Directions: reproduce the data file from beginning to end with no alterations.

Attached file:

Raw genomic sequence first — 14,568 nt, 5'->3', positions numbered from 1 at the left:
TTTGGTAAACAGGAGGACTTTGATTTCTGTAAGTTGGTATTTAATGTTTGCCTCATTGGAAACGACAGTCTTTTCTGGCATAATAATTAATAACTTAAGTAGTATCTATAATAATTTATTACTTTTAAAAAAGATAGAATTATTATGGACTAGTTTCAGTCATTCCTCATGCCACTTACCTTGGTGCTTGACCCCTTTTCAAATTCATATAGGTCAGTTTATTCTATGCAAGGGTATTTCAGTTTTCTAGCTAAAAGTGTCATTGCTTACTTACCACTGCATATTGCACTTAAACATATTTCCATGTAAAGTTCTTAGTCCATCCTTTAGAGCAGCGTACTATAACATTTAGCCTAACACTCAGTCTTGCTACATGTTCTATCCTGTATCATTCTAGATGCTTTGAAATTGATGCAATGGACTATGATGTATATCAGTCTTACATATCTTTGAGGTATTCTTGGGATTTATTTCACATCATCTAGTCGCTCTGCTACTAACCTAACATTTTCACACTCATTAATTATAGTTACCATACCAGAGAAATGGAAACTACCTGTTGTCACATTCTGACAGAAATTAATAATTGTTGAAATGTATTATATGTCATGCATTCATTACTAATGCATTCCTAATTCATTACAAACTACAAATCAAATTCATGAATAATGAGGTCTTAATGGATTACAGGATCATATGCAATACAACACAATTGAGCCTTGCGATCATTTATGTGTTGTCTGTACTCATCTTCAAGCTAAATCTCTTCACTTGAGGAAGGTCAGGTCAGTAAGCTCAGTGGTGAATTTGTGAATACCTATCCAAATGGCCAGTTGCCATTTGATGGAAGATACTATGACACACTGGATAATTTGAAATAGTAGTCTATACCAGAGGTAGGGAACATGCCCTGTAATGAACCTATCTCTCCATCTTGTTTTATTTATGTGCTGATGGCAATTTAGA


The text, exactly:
Raw genomic sequence first — 14,568 nt, 5'->3', positions numbered from 1 at the left:
TTTGGTAAACAGGAGGACTTTGATTTCTGTAAGTTGGTATTTAATGTTTGCCTCATTGGAAACGACAGTCTTTTCTGGCATAATAATTAATAACTTAAGTAGTATCTATAATAATTTATTACTTTTAAAAAAGATAGAATTATTATGGACTAGTTTCAGTCATTCCTCATGCCACTTACCTTGGTGCTTGACCCCTTTTCAAATTCATATAGGTCAGTTTATTCTATGCAAGGGTATTTCAGTTTTCTAGCTAAAAGTGTCATTGCTTACTTACCACTGCATATTGCACTTAAACATATTTCCATGTAAAGTTCTTAGTCCATCCTTTAGAGCAGCGTACTATAACATTTAGCCTAACACTCAGTCTTGCTACATGTTCTATCCTGTATCATTCTAGATGCTTTGAAATTGATGCAATGGACTATGATGTATATCAGTCTTACATATCTTTGAGGTATTCTTGGGATTTATTTCACATCATCTAGTCGCTCTGCTACTAACCTAACATTTTCACACTCATTAATTATAGTTACCATACCAGAGAAATGGAAACTACCTGTTGTCACATTCTGACAGAAATTAATAATTGTTGAAATGTATTATATGTCATGCATTCATTACTAATGCATTCCTAATTCATTACAAACTACAAATCAAATTCATGAATAATGAGGTCTTAATGGATTACAGGATCATATGCAATACAACACAATTGAGCCTTGCGATCATTTATGTGTTGTCTGTACTCATCTTCAAGCTAAATCTCTTCACTTGAGGAAGGTCAGGTCAGTAAGCTCAGTGGTGAATTTGTGAATACCTATCCAAATGGCCAGTTGCCATTTGATGGAAGATACTATGACACACTGGATAATTTGAAATAGTAGTCTATACCAGAGGTAGGGAACATGCCCTGTAATGAACCTATCTCTCCATCTTGTTTTATTTATGTGCTGATGGCAATTTAGA